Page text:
Doctors protest state plan for ‘involuntary servitude’
”Anticipating the problem that arises when politicians promise free health care’
Doctors and other “health care practitioners” will pay for free health care.
A medical association is protesting a state bill that would force health care professionals and facilities to treat patients who are funded by Medicaid or have no insurance.
That amount to “involuntary servitude for medical professionals,” charges the Association of American Physicians and Surgeons
The New Hampshire bill, sponsored by Democrat Rep. P. Schmidt, levy a $10,000 annual fee for noncompliance.
The AAPS said the bill, HB 693-FN, requires the commissioner “to conduct an annual audit of health care practitioners and facilities, including outpatient facilities.”
The ratio of Medicaid and uninsured procedures to other compensated procedures is then calculated to determine any fees.
“A practitioner can pay a fee of $10,000, or a facility can pay $10,000 per full-time professional staff equivalent to opt out of the requirement,” the doctors’ group said.
“It’s reminiscent of the provision in some parts of the antebellum South that allowed slaves to buy their freedom,” stated AAPS executive director Jane Orient, M.D.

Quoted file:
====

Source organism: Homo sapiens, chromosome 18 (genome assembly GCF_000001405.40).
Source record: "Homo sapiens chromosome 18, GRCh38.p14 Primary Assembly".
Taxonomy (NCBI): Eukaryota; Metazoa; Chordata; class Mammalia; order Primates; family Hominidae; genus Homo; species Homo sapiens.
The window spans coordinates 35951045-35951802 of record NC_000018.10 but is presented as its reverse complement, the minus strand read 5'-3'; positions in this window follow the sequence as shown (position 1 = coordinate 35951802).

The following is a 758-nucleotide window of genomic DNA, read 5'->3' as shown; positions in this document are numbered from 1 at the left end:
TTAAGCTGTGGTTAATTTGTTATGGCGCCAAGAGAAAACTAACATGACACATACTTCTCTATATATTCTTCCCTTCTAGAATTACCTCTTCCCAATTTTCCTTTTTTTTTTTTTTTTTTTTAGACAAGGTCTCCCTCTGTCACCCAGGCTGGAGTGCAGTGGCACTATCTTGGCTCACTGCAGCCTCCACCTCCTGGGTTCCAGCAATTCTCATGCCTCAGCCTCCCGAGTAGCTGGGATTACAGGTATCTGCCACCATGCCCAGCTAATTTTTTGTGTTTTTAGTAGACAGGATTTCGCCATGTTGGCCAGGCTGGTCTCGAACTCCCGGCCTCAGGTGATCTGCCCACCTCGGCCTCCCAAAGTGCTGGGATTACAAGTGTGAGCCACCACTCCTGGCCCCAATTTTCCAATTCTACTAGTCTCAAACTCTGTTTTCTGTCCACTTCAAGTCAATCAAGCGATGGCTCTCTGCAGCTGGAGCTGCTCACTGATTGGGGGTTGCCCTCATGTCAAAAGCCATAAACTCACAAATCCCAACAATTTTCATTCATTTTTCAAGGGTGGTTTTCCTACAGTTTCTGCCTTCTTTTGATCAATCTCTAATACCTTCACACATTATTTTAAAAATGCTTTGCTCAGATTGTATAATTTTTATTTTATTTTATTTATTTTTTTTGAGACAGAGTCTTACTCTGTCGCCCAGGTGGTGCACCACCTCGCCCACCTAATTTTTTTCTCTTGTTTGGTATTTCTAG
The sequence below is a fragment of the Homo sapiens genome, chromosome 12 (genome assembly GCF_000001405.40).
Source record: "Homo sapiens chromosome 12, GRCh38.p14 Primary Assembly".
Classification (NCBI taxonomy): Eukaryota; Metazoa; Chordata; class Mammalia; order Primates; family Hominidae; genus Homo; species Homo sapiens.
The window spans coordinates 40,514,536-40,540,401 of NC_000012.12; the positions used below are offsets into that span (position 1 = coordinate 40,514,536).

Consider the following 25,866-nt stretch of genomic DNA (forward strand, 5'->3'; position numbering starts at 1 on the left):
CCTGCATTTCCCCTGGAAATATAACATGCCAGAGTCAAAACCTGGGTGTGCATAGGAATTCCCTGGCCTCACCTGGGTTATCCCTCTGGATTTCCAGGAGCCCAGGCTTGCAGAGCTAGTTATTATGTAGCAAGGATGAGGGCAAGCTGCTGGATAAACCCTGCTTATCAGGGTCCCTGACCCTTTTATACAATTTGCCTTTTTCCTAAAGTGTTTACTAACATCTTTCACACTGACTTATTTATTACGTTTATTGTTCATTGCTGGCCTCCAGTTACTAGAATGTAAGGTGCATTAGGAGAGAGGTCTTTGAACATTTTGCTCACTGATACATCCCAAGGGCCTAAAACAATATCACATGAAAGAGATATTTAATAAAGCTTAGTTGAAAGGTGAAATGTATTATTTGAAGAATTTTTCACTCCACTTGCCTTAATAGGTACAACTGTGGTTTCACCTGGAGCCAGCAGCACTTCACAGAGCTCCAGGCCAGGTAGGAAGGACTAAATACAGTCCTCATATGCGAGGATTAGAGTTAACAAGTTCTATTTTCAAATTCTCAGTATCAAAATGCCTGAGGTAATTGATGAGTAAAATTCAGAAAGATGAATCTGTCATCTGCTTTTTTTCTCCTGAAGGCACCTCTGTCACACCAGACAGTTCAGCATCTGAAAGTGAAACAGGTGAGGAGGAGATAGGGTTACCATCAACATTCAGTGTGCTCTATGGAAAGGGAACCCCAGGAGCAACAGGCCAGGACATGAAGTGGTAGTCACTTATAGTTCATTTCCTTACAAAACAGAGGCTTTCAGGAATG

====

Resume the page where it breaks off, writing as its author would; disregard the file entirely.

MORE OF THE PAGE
“The $10,000 annual fee is likely to be less than the revenue lost by accepting Medicaid payment rates,” stated AAPS president Marilyn Singleton, M.D., J.D. “What if everybody opts out? The state would have money but no facilities to treat patients.”
The bill, significantly, fails to define “health care practitioner,” Orient noted.
“New Hampshire seems to be anticipating the problem that arises when politicians promise free health care for all,” Orient suggested. “Who will do the work?”
The bill says its objective is to require health care practitioners to provide services for Medicaid and uninsured.
It sets up a fund to collect that annual $10,000 penalties from doctors, and the money is to be re-distributed as aid to qualified individuals based on the assessments of the commissioner of the state Department of Health.
It exempts doctors who are retired, but states otherwise, “All health care practitioners and facilities shall provide services for patients funded by Medicaid and uninsured persons.”
The bill promises an increase in state revenue because of the penalties, but it admits it has no idea what the amount will be.
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